BOWIE -- Serious investors spend their time reading the Wall Street Journal. Tony Massenburg, with an eye on his basketball future, spent last spring studying "The Sporting News NBA Guide."
That is why the former Maryland forward was among the 11 free agents bidding for jobs at the Washington Bullets' three-day mini-camp that opened at Bowie State yesterday.
"It's all a numbers game," said Massenburg, a second-round draft choice of the San Antonio Spurs in 1990 who has since made pit stops in Charlotte, Boston and Golden State.
"You've got to scan all the team rosters and decide where you have the best odds of making the club. Right now, I think the Bullets, with all their question marks about Bernard King, John Williams and Mark Alarie, are my best bet. They definitely need some inside muscle and rebounding help."
During a break in yesterday's scrimmage, Bullets general manager John Nash shook hands and shouted at the former Terps star, "Tony, we finally got you here after three tries."
Massenburg laughed and waved in response.
"Yeah, it was mostly bad timing," said the Virginia native who averaged 18 points and 10 rebounds in his senior season at Maryland.
"It seemed every time there was an opening on the Bullets last season because of an injury, I had just signed to play somewhere else. But Washington always expressed an interest in me, and now I've just got to make the most of my chance."
Massenburg said he has had little chance in the past to prove hisworth. He seldom left the Spurs bench as a rookie. After being released by San Antonio last December, his chances were limited to 10-day trials in Charlotte, Boston and Golden State, plus a three-week stint in Italy.
"In San Antonio, we had a lot of veteran forwards -- Terry Cummings, Antoine Carr and Sidney Green," he recalled.
"[Former Spurs coach] Larry Brown has a lot more faith in veterans than rookies. I just never got the minutes to show anything."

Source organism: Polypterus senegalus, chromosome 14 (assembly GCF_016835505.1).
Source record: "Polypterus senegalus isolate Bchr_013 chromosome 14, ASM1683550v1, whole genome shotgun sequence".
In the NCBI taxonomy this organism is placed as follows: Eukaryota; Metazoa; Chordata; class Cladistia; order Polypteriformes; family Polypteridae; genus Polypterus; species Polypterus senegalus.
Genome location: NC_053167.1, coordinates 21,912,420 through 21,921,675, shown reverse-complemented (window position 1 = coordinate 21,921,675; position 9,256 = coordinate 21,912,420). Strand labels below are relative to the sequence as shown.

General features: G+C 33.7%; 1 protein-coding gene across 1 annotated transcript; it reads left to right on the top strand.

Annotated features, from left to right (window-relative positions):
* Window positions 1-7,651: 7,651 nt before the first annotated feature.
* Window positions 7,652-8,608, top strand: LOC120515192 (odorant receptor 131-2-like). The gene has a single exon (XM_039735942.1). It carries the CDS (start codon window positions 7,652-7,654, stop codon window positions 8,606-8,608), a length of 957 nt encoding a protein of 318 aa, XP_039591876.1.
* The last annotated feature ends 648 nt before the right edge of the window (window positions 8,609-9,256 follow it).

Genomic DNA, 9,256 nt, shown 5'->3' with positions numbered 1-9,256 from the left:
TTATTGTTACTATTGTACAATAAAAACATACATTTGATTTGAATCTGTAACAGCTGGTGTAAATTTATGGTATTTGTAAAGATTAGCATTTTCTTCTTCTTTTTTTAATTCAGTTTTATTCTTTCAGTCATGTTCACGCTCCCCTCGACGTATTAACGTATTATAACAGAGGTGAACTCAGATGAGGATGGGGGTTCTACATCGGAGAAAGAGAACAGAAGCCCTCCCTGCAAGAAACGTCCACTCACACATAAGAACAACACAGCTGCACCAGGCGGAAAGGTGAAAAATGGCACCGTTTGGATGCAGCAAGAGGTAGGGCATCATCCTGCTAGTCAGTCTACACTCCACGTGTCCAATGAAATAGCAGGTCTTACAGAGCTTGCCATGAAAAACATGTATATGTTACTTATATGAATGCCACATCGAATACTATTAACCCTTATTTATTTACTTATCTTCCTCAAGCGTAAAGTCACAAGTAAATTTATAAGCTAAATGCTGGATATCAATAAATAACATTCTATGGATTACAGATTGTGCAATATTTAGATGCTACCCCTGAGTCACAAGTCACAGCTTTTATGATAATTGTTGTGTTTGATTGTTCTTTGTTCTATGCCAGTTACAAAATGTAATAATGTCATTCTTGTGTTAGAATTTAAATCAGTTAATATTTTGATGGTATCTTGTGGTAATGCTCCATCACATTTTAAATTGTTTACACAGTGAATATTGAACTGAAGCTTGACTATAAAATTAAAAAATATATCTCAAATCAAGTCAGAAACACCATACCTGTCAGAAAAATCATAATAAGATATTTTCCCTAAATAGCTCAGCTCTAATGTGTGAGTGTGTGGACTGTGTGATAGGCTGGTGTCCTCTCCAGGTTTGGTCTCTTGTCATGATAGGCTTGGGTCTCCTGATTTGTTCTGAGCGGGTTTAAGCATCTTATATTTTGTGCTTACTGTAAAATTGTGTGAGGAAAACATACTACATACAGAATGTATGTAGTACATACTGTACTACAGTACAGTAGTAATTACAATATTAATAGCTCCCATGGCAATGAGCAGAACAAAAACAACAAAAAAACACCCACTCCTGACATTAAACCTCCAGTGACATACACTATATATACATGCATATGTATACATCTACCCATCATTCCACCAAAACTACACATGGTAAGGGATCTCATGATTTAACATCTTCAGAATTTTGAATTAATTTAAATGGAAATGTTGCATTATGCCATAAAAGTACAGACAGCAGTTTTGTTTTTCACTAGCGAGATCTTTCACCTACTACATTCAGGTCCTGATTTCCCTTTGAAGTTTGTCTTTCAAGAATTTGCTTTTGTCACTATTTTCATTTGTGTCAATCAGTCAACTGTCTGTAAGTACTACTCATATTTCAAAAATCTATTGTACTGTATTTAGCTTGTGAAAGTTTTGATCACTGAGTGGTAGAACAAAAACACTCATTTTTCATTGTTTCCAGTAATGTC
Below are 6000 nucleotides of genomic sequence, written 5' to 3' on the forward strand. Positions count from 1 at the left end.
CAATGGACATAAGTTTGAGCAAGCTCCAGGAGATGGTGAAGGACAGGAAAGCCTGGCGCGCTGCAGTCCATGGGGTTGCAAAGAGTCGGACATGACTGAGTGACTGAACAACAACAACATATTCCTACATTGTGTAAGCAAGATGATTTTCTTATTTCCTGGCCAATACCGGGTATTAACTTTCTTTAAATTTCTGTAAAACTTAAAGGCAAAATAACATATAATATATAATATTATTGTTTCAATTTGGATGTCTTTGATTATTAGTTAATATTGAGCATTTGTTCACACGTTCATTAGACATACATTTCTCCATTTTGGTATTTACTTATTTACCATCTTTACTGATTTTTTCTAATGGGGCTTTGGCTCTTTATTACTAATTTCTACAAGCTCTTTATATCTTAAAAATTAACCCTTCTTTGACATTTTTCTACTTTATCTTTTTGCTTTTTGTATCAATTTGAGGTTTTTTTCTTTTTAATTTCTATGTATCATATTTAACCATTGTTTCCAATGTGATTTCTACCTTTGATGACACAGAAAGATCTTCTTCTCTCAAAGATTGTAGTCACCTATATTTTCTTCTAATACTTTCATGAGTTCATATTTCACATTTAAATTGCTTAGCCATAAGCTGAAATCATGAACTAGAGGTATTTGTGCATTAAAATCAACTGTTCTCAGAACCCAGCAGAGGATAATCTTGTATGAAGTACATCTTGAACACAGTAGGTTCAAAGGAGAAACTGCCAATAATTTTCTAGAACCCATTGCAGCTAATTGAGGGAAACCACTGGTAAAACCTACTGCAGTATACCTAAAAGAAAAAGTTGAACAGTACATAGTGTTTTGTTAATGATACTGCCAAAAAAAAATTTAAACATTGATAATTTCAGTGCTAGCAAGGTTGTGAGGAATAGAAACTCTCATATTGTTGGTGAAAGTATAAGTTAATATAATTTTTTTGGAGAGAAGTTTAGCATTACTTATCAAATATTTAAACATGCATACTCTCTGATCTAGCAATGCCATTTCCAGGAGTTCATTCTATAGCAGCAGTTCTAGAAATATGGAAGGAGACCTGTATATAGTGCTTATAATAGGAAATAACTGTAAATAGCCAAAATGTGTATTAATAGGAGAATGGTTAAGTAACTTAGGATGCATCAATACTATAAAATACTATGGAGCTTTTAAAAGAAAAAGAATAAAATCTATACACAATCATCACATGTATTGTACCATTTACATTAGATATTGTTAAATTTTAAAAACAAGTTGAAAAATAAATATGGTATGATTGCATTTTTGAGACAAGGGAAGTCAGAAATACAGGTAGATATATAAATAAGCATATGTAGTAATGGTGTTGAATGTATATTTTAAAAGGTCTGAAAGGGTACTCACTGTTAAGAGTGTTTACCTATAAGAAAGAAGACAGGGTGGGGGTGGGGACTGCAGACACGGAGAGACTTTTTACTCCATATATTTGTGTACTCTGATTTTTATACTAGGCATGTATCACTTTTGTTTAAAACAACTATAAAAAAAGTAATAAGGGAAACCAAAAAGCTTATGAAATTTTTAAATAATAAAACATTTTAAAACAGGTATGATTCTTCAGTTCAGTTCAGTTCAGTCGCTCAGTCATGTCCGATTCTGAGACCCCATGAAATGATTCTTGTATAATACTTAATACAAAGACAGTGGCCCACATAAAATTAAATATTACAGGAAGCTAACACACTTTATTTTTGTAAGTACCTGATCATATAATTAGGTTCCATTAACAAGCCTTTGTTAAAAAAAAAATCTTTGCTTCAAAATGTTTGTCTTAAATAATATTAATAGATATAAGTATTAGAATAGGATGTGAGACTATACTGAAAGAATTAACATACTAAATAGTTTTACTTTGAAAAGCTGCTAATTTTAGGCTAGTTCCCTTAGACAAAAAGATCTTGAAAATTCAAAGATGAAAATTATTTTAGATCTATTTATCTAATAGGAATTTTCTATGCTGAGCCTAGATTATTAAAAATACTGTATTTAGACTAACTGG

Massenburg labeled his brief stay in Charlotte "a total waste, just a body filling out the roster."
His tours with Golden State and Boston were productive only in getting offered a second look this summer, invitations he has put on hold.
"It's been very frustrating," he said, "but I've never gotten to the point where I was ready to give up my basketball career."
Massenburg had many chances to walk away from the game during his five tumultuous years at Maryland. He missed the start of his freshman season due to academic problems and sat out what would have been his sophomore year after being accused of cheating on an exam, a charge he still disputes.
There was also the tragic death of his close friend and teammate Len Bias from a drug overdose in 1986, the dismissal of coach Lefty Driesell, who recruited him to Maryland, and then having to adjust to the different coaching styles of Bob Wade and Gary Williams his final two years.
"I don't have a single regret about my situation at College Park," said Massenburg, who made the academic honor roll his senior year. "I set my sights on going to Maryland. There was so much stuff going on, naturally you had to think about leaving. But it was strictly my decision to stay the five years.
"Going through all the hard times made me grow up in a hurry, I think I became a better person."
Massenburg has kept that positive attitude as a basketball gypsy. The times and places beginning to blur in his memory.
"I'm constantly working on improving my shooting, passing and ball-handling," he said. "If you work hard, and God's on your side, your chance will come."
NOTES: As expected, neither of the Bullets' draft picks -- F Tom Gugliotta of N.C. State and G Brent Price of Oklahoma -- attended the camp. Price's absence gave Kentucky playmaker Sean Woods a chance to impress the coaches with his speed and athleticism. The only other "no-show" was free-agent F Ian Lockhart of Tennessee, who was cut by Phoenix two years ago and spent last winter playing in France.